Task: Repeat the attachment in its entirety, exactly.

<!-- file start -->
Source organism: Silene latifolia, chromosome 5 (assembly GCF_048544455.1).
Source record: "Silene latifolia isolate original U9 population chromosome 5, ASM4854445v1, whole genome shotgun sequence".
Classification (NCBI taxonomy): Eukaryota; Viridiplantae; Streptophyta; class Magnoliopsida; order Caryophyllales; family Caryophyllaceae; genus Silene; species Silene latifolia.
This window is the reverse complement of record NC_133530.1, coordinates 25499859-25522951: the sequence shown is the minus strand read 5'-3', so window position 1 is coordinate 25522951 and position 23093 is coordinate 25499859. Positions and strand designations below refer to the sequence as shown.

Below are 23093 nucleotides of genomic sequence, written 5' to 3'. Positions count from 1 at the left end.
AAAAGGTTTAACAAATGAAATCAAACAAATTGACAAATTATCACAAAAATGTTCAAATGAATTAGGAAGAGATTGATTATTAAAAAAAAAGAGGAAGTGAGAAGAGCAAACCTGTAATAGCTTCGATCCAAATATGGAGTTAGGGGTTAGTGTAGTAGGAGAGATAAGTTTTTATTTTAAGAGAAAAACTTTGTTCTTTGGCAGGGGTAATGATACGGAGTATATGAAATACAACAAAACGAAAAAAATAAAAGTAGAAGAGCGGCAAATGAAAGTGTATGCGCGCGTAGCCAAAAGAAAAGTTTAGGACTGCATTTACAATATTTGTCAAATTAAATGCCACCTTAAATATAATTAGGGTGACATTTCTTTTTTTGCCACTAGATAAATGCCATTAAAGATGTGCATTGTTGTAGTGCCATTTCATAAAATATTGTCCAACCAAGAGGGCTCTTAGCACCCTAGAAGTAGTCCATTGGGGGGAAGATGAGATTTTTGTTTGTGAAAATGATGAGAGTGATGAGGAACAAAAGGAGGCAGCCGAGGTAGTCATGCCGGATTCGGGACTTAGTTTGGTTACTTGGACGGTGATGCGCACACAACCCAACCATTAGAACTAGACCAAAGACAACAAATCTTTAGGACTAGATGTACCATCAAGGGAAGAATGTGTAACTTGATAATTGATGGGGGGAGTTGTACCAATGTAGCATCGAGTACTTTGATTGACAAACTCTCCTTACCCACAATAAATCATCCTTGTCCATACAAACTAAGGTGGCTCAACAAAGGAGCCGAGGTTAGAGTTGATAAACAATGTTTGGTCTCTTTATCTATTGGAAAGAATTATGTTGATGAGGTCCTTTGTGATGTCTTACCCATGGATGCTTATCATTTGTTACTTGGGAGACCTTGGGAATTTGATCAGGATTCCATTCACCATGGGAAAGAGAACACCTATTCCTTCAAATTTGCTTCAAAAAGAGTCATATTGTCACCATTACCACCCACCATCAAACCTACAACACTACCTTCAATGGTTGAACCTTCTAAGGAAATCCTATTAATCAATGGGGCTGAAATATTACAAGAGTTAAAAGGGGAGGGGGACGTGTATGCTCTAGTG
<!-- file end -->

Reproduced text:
Source organism: Silene latifolia, chromosome 5 (assembly GCF_048544455.1).
Source record: "Silene latifolia isolate original U9 population chromosome 5, ASM4854445v1, whole genome shotgun sequence".
Classification (NCBI taxonomy): Eukaryota; Viridiplantae; Streptophyta; class Magnoliopsida; order Caryophyllales; family Caryophyllaceae; genus Silene; species Silene latifolia.
This window is the reverse complement of record NC_133530.1, coordinates 25499859-25522951: the sequence shown is the minus strand read 5'-3', so window position 1 is coordinate 25522951 and position 23093 is coordinate 25499859. Positions and strand designations below refer to the sequence as shown.

Below are 23093 nucleotides of genomic sequence, written 5' to 3'. Positions count from 1 at the left end.
AAAAGGTTTAACAAATGAAATCAAACAAATTGACAAATTATCACAAAAATGTTCAAATGAATTAGGAAGAGATTGATTATTAAAAAAAAAGAGGAAGTGAGAAGAGCAAACCTGTAATAGCTTCGATCCAAATATGGAGTTAGGGGTTAGTGTAGTAGGAGAGATAAGTTTTTATTTTAAGAGAAAAACTTTGTTCTTTGGCAGGGGTAATGATACGGAGTATATGAAATACAACAAAACGAAAAAAATAAAAGTAGAAGAGCGGCAAATGAAAGTGTATGCGCGCGTAGCCAAAAGAAAAGTTTAGGACTGCATTTACAATATTTGTCAAATTAAATGCCACCTTAAATATAATTAGGGTGACATTTCTTTTTTTGCCACTAGATAAATGCCATTAAAGATGTGCATTGTTGTAGTGCCATTTCATAAAATATTGTCCAACCAAGAGGGCTCTTAGCACCCTAGAAGTAGTCCATTGGGGGGAAGATGAGATTTTTGTTTGTGAAAATGATGAGAGTGATGAGGAACAAAAGGAGGCAGCCGAGGTAGTCATGCCGGATTCGGGACTTAGTTTGGTTACTTGGACGGTGATGCGCACACAACCCAACCATTAGAACTAGACCAAAGACAACAAATCTTTAGGACTAGATGTACCATCAAGGGAAGAATGTGTAACTTGATAATTGATGGGGGGAGTTGTACCAATGTAGCATCGAGTACTTTGATTGACAAACTCTCCTTACCCACAATAAATCATCCTTGTCCATACAAACTAAGGTGGCTCAACAAAGGAGCCGAGGTTAGAGTTGATAAACAATGTTTGGTCTCTTTATCTATTGGAAAGAATTATGTTGATGAGGTCCTTTGTGATGTCTTACCCATGGATGCTTATCATTTGTTACTTGGGAGACCTTGGGAATTTGATCAGGATTCCATTCACCATGGGAAAGAGAACACCTATTCCTTCAAATTTGCTTCAAAAAGAGTCATATTGTCACCATTACCACCCACCATCAAACCTACAACACTACCTTCAATGGTTGAACCTTCTAAGGAAATCCTATTAATCAATGGGGCTGAAATATTACAAGAGTTAAAAGGGGAGGGGGACGTGTATGCTCTAGTG